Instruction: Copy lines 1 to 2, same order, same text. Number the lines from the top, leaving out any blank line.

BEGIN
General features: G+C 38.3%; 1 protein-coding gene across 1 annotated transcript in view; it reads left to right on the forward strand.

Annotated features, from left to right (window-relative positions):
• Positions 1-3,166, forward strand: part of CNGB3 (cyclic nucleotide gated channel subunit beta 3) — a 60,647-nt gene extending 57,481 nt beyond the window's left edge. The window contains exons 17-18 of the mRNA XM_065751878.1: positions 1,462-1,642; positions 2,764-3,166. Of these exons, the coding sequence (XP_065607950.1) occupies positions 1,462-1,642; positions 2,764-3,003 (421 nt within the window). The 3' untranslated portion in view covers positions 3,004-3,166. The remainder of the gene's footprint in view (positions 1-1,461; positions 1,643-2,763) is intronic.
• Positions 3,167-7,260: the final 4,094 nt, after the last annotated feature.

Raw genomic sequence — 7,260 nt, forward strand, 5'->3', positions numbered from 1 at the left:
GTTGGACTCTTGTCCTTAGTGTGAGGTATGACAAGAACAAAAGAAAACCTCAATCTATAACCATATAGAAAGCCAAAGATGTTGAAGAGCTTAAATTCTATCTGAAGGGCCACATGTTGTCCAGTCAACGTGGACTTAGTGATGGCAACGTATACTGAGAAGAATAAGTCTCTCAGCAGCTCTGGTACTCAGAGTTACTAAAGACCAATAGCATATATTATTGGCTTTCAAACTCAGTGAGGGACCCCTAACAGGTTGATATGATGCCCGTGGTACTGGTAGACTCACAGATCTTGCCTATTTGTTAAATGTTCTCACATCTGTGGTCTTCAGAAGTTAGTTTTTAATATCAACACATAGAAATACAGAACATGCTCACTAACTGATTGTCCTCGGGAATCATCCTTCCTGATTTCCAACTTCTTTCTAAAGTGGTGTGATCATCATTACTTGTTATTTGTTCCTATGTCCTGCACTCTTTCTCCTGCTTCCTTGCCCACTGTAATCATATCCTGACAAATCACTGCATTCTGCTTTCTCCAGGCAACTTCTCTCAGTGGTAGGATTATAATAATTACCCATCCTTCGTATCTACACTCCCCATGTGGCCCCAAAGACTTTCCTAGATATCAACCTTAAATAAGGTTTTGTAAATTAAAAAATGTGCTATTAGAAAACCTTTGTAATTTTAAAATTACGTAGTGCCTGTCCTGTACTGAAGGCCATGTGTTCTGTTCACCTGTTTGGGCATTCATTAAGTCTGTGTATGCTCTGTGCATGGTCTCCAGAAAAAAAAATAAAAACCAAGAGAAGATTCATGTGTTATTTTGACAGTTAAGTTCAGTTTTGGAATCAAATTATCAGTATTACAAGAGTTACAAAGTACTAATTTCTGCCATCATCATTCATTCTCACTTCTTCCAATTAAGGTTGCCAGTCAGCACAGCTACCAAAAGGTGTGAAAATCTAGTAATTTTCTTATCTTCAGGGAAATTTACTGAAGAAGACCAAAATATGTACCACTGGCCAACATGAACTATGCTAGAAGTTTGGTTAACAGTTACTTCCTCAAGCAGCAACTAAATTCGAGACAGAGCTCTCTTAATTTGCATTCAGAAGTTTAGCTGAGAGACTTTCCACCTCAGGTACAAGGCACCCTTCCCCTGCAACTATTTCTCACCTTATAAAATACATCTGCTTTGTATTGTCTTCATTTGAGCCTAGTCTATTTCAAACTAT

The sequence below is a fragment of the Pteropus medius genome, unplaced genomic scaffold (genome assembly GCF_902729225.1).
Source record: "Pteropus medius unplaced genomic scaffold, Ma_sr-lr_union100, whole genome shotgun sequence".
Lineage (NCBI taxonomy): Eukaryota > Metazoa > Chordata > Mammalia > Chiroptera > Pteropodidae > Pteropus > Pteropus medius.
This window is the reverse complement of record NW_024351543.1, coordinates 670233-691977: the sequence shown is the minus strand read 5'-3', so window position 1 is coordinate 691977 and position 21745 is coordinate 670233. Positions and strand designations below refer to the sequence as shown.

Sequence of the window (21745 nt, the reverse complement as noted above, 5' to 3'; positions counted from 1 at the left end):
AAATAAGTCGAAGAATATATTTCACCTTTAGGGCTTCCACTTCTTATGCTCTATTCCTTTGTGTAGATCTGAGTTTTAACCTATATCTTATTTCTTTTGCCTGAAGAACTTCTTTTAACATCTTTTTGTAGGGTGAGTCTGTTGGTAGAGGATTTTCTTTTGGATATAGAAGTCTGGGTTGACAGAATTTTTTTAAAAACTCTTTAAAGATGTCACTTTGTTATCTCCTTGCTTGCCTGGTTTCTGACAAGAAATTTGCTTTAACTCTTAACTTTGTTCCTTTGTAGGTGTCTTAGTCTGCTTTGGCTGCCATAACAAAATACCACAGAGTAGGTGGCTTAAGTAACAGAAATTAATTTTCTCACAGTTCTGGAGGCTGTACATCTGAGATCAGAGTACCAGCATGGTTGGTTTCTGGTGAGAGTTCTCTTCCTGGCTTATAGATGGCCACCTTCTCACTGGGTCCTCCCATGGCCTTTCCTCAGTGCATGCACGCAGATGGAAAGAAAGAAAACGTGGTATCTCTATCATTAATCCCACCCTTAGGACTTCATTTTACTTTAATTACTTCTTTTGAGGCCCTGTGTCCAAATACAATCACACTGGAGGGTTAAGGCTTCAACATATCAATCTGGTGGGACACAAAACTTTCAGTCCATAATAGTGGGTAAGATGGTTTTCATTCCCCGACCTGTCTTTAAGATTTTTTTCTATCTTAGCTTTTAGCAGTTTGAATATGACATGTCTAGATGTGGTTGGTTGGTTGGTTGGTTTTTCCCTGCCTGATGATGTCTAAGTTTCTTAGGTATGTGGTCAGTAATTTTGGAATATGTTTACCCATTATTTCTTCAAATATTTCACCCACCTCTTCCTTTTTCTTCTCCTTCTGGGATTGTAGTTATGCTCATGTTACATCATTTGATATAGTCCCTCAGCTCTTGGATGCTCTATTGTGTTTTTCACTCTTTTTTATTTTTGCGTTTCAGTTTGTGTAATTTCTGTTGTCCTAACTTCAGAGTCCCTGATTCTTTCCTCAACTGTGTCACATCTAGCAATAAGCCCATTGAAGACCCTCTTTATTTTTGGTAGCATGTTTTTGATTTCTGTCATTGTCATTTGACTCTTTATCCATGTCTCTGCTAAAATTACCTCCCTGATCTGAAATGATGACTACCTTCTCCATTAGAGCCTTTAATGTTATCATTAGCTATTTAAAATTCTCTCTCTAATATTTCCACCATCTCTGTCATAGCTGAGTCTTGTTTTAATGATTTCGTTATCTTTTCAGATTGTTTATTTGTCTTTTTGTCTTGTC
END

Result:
General features: G+C 38.3%; 1 protein-coding gene across 1 annotated transcript in view; it reads left to right on the forward strand.

Annotated features, from left to right (window-relative positions):